Trying to get ahead in mainland China is tough. That’s the overarching message of the dramedy Looking for Lucky (2018) which has been circulating through film festivals and now reaches a broader North American audience on the Film Movement Plus platform.
Poor graduate student Guangsheng has spent three years running errands and doing personal favors for Old Niu, his academic advisor, who has implied a stable university teaching job awaits him upon graduation. This includes looking after Old Niu’s expensive bulldog when the professor leaves town. When the dog goes missing while under Guangsheng’s care, desperation mounts for the young man.
But this is not a desperation story about just one individual. As the story lens widens, the money anxieties of the people around Guangsheng come into view. A neighbor lady accuses the bulldog of biting her child and demands restitution from Guangsheng. Having won the case with local police and cashed in on her complaint, other neighbors try to get in on the scam and claim injuries (from the now-missing dog) to extract payments. A gang of three men coerce Guangsheng into paying the Lost Pet reward for the wrong dog, and a veterinarian persuades him to pay for an expensive treatment when it’s discovered that this dog is dying of a terminal illness. Meanwhile, Guangsheng’s down-and-out father tries to help his son find Old Niu’s dog all while making things worse with his hot temper and big mouth.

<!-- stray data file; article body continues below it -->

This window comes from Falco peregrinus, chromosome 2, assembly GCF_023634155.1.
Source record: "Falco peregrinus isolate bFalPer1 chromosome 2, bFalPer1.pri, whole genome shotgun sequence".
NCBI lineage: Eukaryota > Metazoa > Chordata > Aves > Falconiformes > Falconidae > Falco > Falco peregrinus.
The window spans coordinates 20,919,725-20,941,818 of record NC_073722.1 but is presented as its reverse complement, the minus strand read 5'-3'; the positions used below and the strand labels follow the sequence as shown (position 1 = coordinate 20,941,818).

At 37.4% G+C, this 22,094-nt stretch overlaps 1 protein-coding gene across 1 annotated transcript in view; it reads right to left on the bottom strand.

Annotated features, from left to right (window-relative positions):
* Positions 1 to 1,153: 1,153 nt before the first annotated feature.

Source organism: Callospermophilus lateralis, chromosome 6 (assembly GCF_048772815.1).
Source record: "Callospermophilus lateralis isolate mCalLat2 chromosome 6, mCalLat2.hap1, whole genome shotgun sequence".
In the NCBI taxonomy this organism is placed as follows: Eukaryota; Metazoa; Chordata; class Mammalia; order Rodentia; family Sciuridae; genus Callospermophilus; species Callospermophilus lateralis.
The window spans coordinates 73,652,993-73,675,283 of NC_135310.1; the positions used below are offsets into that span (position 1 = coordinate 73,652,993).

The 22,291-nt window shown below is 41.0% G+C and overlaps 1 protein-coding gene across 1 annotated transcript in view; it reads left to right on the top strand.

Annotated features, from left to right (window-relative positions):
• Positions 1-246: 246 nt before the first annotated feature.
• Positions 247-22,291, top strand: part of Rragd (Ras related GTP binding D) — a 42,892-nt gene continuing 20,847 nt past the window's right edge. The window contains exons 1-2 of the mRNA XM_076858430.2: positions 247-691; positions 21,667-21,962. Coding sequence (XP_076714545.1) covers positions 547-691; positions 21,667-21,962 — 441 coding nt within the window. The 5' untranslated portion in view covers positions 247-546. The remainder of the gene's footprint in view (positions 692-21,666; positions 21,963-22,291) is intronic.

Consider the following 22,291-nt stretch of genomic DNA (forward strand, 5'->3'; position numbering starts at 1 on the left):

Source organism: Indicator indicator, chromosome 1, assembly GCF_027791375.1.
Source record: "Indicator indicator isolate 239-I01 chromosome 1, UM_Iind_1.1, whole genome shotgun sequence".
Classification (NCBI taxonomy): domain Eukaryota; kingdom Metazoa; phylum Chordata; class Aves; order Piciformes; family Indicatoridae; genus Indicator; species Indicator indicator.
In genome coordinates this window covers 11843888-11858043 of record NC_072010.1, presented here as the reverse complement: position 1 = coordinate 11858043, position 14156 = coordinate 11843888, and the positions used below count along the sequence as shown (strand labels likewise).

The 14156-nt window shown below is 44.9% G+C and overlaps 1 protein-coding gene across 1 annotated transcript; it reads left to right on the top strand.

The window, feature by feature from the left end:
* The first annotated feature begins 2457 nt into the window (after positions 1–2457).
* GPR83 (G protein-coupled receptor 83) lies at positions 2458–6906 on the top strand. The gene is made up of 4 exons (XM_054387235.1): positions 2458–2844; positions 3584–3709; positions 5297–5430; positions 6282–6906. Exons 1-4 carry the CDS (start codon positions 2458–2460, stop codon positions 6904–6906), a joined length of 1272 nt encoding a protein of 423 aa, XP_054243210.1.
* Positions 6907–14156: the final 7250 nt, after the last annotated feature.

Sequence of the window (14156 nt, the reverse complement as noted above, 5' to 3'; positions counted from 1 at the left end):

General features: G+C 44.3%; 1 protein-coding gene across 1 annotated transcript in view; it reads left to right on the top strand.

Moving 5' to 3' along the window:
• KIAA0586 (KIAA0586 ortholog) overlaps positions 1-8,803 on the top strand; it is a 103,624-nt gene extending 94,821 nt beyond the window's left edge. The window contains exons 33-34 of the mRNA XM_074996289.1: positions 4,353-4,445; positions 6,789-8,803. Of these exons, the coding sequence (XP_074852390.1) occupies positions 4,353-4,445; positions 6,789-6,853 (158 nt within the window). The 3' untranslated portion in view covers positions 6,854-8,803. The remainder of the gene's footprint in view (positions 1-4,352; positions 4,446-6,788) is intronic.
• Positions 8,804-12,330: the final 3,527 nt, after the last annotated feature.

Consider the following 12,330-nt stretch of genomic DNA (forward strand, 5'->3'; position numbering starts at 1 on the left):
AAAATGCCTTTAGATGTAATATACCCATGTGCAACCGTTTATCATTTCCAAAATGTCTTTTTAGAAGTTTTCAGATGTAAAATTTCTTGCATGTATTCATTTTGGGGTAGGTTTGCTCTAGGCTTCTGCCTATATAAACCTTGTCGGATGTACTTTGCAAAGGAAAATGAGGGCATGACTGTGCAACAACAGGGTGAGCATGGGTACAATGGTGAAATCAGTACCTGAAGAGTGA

Composed with only 61 shots, Looking for Lucky is the confident debut feature by Jiang Jiachen who has since released a second film, No Problem, last year. In both films, Jiachen centers his storytelling on the creaks and moans of contemporary Chinese society, where people’s hopes and dreams butt up against social competition and family dynamics.
Despite the film’s title, the central characters of Looking for Lucky are son and father whose relationship is fractious, codependent, and loving all at once. Both men make sacrifices for the other to great debt – and depending on how you feel about parent-child boundaries, you come away wondering if they were dysfunctional choices or admirable ones. “All this money wasted for nothing,” says the elder at one point.
In the closing few minutes of the film, Jiachen introduces fresh possibilities for this relationship and the two characters’ futures. Where you stood on the question of familial boundaries above will likely predict whether you feel hope or bafflement as the men make their next choices and the screen turns black. For me, I was unsatisfied.